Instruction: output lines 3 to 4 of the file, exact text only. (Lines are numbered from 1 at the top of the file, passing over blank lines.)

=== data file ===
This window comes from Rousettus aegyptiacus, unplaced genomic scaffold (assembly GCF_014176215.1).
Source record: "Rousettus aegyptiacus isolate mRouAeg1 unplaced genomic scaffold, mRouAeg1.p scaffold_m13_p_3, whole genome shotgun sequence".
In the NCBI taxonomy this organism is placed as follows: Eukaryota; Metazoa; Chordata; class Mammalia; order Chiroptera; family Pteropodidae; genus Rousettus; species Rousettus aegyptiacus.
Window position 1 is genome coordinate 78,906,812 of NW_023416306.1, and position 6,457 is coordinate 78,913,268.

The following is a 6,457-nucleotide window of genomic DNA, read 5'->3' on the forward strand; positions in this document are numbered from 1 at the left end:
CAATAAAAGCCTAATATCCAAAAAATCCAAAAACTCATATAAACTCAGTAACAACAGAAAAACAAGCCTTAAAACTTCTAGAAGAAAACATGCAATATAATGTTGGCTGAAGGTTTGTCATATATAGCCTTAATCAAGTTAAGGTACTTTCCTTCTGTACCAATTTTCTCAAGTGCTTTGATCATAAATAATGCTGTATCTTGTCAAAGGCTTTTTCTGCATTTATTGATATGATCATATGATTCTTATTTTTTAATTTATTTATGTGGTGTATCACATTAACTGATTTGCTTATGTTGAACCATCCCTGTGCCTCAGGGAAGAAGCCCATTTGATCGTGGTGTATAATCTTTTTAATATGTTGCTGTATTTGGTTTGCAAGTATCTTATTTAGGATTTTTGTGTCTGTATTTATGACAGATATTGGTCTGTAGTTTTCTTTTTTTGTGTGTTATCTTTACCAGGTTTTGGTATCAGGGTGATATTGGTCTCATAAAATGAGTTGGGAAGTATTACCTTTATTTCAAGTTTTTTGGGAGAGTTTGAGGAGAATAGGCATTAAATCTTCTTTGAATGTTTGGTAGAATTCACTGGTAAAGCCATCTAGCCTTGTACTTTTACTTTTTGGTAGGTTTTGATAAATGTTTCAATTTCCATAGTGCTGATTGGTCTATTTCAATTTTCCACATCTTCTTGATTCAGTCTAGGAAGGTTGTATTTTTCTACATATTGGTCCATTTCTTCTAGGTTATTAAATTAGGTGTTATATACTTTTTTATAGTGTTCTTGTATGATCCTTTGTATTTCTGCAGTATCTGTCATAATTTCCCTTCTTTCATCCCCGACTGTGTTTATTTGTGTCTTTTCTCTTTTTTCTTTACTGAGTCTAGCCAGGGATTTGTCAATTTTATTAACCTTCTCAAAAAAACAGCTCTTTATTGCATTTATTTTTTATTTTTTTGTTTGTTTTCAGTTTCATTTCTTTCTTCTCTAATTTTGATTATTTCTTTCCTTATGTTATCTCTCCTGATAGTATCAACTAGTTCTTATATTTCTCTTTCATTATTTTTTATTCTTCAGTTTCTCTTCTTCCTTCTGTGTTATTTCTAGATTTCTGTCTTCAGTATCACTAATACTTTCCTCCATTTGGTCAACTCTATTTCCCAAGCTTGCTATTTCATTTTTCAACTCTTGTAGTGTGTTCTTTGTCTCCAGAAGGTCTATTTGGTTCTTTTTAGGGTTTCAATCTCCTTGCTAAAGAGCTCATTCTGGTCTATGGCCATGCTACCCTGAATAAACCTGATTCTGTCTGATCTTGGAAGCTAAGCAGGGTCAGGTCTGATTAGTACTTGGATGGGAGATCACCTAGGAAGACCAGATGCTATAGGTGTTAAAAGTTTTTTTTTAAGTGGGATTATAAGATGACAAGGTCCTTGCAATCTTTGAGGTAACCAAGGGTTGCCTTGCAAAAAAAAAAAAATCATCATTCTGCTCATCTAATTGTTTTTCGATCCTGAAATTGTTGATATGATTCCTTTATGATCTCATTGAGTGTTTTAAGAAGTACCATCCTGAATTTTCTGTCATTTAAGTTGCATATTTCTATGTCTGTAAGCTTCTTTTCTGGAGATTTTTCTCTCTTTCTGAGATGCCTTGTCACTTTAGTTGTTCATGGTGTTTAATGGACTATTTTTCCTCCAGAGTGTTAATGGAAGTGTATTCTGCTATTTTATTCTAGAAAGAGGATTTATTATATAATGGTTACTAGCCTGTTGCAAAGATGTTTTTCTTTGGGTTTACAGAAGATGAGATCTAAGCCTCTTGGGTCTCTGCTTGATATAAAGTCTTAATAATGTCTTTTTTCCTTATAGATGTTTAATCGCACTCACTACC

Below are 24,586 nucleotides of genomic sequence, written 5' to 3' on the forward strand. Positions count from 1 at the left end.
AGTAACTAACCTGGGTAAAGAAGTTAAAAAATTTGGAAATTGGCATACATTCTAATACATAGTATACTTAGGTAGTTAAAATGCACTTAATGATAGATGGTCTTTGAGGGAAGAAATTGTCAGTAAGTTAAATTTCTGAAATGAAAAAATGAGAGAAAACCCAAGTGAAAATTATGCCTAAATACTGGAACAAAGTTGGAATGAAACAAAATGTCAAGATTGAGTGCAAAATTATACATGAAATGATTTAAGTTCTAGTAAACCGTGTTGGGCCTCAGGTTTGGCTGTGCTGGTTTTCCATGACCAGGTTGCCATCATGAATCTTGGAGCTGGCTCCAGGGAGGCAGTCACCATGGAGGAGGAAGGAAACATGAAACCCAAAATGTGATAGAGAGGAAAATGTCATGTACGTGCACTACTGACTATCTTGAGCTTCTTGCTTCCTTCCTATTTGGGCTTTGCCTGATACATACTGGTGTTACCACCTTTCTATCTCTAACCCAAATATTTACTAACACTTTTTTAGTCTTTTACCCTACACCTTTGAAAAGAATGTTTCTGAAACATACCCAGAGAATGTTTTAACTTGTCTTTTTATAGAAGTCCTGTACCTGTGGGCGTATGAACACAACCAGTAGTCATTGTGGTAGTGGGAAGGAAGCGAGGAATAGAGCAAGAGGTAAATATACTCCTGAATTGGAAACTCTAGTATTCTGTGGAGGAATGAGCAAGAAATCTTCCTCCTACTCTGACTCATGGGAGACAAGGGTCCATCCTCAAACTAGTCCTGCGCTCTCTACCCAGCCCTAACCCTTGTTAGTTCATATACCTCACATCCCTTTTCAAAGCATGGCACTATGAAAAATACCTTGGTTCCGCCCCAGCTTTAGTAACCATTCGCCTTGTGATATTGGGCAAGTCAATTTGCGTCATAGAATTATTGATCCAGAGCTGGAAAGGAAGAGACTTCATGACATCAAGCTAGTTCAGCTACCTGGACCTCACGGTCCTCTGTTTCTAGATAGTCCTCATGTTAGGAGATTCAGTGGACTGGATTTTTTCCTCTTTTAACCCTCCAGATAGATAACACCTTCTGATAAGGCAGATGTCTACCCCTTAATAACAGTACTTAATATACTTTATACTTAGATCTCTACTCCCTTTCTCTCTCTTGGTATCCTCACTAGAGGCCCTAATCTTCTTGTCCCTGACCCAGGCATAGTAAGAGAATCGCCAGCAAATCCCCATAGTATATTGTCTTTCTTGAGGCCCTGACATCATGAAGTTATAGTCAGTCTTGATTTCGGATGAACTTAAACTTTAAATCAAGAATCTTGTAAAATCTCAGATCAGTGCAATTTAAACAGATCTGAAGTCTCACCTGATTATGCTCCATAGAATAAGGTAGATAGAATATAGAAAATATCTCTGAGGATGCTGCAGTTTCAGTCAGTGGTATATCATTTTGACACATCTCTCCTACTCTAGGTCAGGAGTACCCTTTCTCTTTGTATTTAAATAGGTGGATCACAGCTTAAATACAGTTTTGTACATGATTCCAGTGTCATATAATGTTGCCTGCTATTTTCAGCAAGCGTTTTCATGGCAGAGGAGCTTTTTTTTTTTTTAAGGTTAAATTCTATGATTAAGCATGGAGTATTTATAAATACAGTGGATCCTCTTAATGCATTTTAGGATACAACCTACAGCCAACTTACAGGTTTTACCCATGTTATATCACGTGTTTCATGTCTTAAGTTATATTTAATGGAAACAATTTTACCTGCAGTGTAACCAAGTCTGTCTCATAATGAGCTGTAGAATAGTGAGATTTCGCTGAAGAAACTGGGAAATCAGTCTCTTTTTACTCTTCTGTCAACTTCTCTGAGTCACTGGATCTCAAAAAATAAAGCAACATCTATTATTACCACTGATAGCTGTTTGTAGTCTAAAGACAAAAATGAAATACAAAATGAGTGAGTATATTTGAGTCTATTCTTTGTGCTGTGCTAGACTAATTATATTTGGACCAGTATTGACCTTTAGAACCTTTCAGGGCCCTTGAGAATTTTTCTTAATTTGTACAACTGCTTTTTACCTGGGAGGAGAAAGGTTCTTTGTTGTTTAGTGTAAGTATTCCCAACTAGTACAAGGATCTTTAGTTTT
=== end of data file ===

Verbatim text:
In the NCBI taxonomy this organism is placed as follows: Eukaryota; Metazoa; Chordata; class Mammalia; order Chiroptera; family Pteropodidae; genus Rousettus; species Rousettus aegyptiacus.
Window position 1 is genome coordinate 78,906,812 of NW_023416306.1, and position 6,457 is coordinate 78,913,268.